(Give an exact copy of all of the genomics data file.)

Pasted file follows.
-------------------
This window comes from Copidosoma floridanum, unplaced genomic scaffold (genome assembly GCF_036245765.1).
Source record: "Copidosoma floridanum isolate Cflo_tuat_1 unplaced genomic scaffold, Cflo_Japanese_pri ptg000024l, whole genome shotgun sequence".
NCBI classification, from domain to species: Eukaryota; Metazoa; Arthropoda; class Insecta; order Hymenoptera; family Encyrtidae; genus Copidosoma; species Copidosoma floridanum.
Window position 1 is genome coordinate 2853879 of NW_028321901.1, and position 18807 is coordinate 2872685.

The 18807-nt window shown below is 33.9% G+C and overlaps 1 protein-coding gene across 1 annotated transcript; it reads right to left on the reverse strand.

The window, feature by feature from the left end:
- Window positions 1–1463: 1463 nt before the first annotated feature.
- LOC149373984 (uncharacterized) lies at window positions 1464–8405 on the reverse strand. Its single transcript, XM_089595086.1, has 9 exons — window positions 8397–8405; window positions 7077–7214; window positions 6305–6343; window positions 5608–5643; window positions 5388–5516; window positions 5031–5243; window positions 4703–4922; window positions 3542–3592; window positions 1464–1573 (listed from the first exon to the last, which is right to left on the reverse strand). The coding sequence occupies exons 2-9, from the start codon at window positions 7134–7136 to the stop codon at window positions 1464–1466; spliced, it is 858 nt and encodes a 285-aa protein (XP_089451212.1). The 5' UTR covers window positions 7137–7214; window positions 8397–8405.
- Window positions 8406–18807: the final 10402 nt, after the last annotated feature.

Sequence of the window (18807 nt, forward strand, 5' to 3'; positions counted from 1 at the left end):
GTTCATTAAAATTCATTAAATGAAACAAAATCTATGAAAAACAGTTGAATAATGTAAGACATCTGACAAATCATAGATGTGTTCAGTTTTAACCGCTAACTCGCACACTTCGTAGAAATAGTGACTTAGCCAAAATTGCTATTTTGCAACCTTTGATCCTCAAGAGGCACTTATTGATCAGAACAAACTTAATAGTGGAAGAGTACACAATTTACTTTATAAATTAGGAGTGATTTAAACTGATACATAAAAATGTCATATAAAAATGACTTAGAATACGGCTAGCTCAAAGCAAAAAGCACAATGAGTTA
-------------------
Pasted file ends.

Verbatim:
This window comes from Copidosoma floridanum, unplaced genomic scaffold (genome assembly GCF_036245765.1).
Source record: "Copidosoma floridanum isolate Cflo_tuat_1 unplaced genomic scaffold, Cflo_Japanese_pri ptg000024l, whole genome shotgun sequence".
NCBI classification, from domain to species: Eukaryota; Metazoa; Arthropoda; class Insecta; order Hymenoptera; family Encyrtidae; genus Copidosoma; species Copidosoma floridanum.
Window position 1 is genome coordinate 2853879 of NW_028321901.1, and position 18807 is coordinate 2872685.

The 18807-nt window shown below is 33.9% G+C and overlaps 1 protein-coding gene across 1 annotated transcript; it reads right to left on the reverse strand.

The window, feature by feature from the left end:
- Window positions 1–1463: 1463 nt before the first annotated feature.
- LOC149373984 (uncharacterized) lies at window positions 1464–8405 on the reverse strand. Its single transcript, XM_089595086.1, has 9 exons — window positions 8397–8405; window positions 7077–7214; window positions 6305–6343; window positions 5608–5643; window positions 5388–5516; window positions 5031–5243; window positions 4703–4922; window positions 3542–3592; window positions 1464–1573 (listed from the first exon to the last, which is right to left on the reverse strand). The coding sequence occupies exons 2-9, from the start codon at window positions 7134–7136 to the stop codon at window positions 1464–1466; spliced, it is 858 nt and encodes a 285-aa protein (XP_089451212.1). The 5' UTR covers window positions 7137–7214; window positions 8397–8405.
- Window positions 8406–18807: the final 10402 nt, after the last annotated feature.

Sequence of the window (18807 nt, forward strand, 5' to 3'; positions counted from 1 at the left end):
GTTCATTAAAATTCATTAAATGAAACAAAATCTATGAAAAACAGTTGAATAATGTAAGACATCTGACAAATCATAGATGTGTTCAGTTTTAACCGCTAACTCGCACACTTCGTAGAAATAGTGACTTAGCCAAAATTGCTATTTTGCAACCTTTGATCCTCAAGAGGCACTTATTGATCAGAACAAACTTAATAGTGGAAGAGTACACAATTTACTTTATAAATTAGGAGTGATTTAAACTGATACATAAAAATGTCATATAAAAATGACTTAGAATACGGCTAGCTCAAAGCAAAAAGCACAATGAGTTA